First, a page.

The S&P 500 Index (SPX) (SPY) hit a new record high last week and the close of 2117.69 was the highest close we’ve ever seen from the index — and the NASDAQ Composite’s (COMP) (QQQ) close of 5092.08 was above the recent ceiling around 5044. The overall technical analysis picture is bullish for stocks. But, we can’t ignore the fact that there have been multiple bullish runs over the past 6 months that looked on the verge of a clear upside breakout only to reverse lower — and can’t dismiss the possibility that the market is again aiming to lure a bunch of investors in, only to lower the boom when it’s least expected.
***DA: If you can’t spot the dumb money in this market…
When CEOs bet against their company, the shareholder loses
Elliot Blair Smith – MarketWatch
The policy memo from Procter & Gamble’s legal department stated plainly that options trading by management in company shares “inherently involves betting or hedging on movements of the company’s stock, (and) could well appear questionable or unseemly in the eyes of shareholders.
The memo warned also that the American Stock Exchange, which listed the options, had a rule to specifically “prohibit participation by insiders of the company whose stock is involved in the option.”
***DA: When CEOs bet against their company, they would rather you not know about it until after the fact.
Currency Wars Defused by China as Yuan Rally Spreads Across Asia
Lilian Karunungan – Bloomberg
Foreign-exchange traders have started to take notice. The Bloomberg JPMorgan Asia Dollar Index has strengthened 2.3 percent from an almost five-year low on March 13, while the average cost of options to sell nine Asian currencies against the dollar dropped last week to the lowest since Dec. 3 versus bullish contracts.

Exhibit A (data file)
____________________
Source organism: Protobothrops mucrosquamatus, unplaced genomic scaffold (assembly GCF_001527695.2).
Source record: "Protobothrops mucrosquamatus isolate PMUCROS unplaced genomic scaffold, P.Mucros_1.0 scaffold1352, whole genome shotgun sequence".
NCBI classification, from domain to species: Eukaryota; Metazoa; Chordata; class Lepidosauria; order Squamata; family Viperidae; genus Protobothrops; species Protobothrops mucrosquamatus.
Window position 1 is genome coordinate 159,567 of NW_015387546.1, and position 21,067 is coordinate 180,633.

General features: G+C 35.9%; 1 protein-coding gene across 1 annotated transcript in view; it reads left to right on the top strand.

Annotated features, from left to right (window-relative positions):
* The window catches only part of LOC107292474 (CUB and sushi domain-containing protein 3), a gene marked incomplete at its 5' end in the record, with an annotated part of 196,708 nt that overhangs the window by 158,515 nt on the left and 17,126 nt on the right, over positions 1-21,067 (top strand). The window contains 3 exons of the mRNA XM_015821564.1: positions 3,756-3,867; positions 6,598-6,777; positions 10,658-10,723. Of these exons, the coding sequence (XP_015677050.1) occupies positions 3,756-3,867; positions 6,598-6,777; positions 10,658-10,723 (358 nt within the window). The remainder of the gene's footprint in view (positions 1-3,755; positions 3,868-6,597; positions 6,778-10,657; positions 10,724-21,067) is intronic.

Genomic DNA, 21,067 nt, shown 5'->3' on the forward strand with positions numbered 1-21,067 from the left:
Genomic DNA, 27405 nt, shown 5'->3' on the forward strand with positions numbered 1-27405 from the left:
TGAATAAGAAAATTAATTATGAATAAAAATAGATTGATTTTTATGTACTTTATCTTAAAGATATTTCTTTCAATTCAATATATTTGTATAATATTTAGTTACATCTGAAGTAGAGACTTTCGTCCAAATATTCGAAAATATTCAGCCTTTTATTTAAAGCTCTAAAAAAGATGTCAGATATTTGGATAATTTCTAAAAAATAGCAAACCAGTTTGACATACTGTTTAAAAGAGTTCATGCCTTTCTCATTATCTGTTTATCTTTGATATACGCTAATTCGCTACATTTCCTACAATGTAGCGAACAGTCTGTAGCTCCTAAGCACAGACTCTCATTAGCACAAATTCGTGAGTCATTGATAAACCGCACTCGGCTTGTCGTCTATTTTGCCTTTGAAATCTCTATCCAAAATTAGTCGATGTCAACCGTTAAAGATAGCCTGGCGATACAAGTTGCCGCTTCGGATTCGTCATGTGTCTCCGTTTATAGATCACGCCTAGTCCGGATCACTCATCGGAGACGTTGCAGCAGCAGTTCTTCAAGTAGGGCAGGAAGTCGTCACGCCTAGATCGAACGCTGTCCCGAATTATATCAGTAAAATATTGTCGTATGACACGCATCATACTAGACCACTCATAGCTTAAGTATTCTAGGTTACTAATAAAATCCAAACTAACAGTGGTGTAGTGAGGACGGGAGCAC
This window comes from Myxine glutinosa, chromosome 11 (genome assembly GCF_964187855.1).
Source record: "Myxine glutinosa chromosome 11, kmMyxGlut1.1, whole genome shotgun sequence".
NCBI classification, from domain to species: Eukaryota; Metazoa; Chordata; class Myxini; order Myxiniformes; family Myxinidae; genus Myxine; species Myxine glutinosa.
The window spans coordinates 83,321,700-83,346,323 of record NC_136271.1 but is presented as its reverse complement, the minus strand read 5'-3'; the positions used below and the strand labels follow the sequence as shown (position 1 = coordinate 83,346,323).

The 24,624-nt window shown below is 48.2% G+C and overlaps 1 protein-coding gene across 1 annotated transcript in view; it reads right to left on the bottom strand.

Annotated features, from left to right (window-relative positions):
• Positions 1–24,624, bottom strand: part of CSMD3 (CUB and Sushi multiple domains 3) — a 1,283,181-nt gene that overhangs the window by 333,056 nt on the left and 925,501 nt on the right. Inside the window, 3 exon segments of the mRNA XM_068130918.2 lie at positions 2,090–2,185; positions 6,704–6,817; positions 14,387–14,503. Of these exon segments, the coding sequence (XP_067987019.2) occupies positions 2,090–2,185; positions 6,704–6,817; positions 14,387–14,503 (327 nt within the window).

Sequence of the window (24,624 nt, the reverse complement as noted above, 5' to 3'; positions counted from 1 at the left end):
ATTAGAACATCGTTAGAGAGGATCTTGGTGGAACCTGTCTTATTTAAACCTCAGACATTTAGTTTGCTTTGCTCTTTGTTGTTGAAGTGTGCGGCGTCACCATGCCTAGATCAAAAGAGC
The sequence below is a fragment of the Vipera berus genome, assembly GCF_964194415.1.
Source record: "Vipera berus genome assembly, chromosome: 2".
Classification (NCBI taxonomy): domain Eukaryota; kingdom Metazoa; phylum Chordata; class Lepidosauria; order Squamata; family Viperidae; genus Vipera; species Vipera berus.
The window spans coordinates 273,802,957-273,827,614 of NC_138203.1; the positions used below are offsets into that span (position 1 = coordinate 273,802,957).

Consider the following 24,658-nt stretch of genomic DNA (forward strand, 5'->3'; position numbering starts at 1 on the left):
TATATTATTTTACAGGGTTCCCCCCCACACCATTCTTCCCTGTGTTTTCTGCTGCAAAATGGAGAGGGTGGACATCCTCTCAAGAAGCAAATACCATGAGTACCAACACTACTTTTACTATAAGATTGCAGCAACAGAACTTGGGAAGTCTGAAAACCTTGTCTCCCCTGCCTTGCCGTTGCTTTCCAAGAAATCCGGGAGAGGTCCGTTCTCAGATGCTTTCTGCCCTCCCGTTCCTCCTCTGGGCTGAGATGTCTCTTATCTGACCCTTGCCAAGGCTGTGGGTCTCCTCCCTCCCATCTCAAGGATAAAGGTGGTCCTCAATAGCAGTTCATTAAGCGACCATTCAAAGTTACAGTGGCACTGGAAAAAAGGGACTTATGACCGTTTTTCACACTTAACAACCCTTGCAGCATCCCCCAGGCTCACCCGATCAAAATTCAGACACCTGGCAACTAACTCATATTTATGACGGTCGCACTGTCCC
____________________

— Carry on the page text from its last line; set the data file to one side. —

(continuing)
***DA: The dollar rally is not dead, it is resting.
FPIs buy more index put options, expect market to fall further
The Economic Times
MUMBAI: Markets may have fallen in the last nine trading sessions through Monday, but for retail investors the time might not be ripe yet to bargain hunt, if bearish bets being modified by the big boys of the market – foreign portfolio investors (FPIs) – are any indication.
The Story With Oil
This week at the Milken Institute Global Conference the question on everyone’s mind was: Which way is oil going? Hedge funds seem convinced oil is headed above $80/barrel, and they’re placing big bets to back up their conviction. Exchange data show long exposure to Brent crude oil through futures and options is at an all-time high, worth 265 million barrels – enough for three days of global consumption.
***DA: Plenty of bankers who loaned money to big oil who hope the hedge funds are correct.
The Trader as Scapegoat
Rajiv Sethi – NY Times
A BRITISH trader, Navinder Singh Sarao, is facing extradition to the United States. Federal prosecutors accuse him of having significantly contributed to the “flash crash” of May 6, 2010, in which major American stock markets plunged dramatically in a matter of minutes. Prosecutors also say that he manipulated prices on the Chicago Mercantile Exchange for years by “spoofing,” or placing orders that he intended to cancel before they were filled.
In fact, this is a common activity in equities markets today. The prosecution of Mr. Sarao is arbitrary, and his contribution to the flash crash was negligible.
Nasdaq apologizes for posting Twitter earnings early
Caitlin Huston – MarketWatch
The Nasdaq Stock Market, Inc. NDAQ, -0.67% apologized Wednesday for “inadvertently” posting Twitter’s TWTR, -5.21% earnings release before it was meant to go out on Tuesday.